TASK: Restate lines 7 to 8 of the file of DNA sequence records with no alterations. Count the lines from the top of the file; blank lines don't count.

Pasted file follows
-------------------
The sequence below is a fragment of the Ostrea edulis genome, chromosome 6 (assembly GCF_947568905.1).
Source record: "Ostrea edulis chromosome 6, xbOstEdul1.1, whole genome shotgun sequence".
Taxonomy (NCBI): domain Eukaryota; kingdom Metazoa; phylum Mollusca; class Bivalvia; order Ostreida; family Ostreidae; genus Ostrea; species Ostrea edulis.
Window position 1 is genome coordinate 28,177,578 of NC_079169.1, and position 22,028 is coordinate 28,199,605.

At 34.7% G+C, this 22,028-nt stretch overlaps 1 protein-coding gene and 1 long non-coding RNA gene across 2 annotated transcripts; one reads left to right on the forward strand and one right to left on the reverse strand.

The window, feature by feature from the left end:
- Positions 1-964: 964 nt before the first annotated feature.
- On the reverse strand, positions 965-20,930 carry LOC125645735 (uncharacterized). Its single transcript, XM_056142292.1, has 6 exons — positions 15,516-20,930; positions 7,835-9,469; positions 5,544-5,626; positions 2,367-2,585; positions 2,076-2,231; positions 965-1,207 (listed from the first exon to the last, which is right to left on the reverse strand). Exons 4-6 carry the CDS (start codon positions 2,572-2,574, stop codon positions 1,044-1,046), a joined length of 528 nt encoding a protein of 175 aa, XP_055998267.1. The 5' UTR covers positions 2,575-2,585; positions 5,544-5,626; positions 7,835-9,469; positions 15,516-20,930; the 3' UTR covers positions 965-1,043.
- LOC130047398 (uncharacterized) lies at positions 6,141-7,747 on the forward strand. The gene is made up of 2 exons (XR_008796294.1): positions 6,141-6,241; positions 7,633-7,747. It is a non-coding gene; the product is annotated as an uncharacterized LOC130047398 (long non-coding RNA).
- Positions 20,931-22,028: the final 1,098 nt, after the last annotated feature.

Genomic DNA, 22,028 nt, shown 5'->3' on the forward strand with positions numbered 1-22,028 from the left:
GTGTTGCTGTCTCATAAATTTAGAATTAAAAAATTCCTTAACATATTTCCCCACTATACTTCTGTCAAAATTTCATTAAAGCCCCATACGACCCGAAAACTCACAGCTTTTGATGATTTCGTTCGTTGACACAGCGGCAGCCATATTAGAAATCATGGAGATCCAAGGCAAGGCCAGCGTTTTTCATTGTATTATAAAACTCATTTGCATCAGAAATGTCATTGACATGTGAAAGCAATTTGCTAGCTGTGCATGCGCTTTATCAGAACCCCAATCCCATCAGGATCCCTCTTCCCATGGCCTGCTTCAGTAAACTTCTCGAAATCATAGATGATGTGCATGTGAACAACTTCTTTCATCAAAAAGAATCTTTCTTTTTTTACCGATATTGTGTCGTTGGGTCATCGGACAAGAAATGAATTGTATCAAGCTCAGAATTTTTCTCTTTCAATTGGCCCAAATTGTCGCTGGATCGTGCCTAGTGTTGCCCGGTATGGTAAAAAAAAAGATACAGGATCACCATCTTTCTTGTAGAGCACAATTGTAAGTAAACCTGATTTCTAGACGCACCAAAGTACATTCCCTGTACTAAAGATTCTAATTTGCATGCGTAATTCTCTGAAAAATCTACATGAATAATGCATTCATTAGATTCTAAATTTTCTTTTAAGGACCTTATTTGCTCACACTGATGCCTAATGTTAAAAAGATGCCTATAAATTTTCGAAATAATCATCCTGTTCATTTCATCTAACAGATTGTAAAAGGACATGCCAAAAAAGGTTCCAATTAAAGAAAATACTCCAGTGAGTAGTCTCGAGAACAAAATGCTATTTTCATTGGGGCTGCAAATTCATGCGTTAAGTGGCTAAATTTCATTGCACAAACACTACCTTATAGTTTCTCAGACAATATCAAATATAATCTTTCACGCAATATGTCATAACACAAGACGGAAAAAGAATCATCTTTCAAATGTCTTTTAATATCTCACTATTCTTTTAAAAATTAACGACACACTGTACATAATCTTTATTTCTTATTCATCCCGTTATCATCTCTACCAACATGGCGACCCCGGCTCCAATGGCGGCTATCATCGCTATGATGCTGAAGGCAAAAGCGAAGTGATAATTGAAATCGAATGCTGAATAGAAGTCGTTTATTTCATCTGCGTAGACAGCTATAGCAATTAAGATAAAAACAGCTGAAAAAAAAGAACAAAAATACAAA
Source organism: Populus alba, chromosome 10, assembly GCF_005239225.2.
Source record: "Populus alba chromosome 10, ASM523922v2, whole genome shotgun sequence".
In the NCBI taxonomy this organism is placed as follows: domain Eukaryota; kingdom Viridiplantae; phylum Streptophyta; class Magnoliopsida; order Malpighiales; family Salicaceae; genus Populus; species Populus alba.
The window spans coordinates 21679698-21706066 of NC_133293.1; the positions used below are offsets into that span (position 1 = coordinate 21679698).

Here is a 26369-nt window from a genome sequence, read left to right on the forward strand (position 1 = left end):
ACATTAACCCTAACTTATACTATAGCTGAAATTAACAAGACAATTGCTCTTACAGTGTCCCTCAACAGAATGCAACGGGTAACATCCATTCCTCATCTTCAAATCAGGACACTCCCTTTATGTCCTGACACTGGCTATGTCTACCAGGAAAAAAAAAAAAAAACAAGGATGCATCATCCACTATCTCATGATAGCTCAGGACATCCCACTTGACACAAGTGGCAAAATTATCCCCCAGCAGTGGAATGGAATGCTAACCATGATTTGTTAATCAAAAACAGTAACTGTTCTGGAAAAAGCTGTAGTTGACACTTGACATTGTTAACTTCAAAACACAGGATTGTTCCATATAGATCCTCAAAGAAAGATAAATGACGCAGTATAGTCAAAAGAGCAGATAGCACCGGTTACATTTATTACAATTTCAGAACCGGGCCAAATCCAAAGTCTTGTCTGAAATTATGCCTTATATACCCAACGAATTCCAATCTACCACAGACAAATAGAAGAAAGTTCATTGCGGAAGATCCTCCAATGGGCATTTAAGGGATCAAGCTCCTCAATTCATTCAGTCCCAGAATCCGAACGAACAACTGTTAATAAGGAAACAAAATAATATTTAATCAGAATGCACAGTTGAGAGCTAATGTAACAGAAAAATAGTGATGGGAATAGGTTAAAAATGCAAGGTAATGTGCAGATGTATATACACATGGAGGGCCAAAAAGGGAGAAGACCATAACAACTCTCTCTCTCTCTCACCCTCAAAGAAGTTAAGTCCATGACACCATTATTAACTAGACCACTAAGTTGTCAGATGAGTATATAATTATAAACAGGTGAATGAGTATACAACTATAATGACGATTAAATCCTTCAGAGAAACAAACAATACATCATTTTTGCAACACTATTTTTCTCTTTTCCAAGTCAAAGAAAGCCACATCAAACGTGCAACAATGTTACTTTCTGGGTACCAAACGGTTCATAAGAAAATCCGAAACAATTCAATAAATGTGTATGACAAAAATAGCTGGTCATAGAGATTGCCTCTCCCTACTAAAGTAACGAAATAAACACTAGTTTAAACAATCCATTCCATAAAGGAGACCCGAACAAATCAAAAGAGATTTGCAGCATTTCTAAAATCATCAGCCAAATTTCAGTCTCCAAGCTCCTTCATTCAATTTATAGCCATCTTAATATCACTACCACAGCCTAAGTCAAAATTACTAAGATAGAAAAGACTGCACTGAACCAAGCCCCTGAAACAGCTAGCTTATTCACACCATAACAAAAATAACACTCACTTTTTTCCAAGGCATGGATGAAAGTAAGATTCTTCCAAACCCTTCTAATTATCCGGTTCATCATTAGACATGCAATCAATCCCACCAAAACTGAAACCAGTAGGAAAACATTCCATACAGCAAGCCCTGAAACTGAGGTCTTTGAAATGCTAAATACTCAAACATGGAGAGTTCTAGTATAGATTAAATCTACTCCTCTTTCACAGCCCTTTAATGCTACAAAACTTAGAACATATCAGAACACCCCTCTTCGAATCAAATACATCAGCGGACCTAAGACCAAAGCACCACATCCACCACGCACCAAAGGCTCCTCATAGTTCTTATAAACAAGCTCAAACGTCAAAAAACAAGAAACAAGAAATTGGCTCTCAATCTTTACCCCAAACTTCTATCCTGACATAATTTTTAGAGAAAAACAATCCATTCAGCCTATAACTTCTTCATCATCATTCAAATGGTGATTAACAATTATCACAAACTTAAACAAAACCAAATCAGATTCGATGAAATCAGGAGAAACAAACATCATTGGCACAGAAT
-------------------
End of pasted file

- Positions 1-964: 964 nt before the first annotated feature.
- On the reverse strand, positions 965-20,930 carry LOC125645735 (uncharacterized). Its single transcript, XM_056142292.1, has 6 exons — positions 15,516-20,930; positions 7,835-9,469; positions 5,544-5,626; positions 2,367-2,585; positions 2,076-2,231; positions 965-1,207 (listed from the first exon to the last, which is right to left on the reverse strand). Exons 4-6 carry the CDS (start codon positions 2,572-2,574, stop codon positions 1,044-1,046), a joined length of 528 nt encoding a protein of 175 aa, XP_055998267.1. The 5' UTR covers positions 2,575-2,585; positions 5,544-5,626; positions 7,835-9,469; positions 15,516-20,930; the 3' UTR covers positions 965-1,043.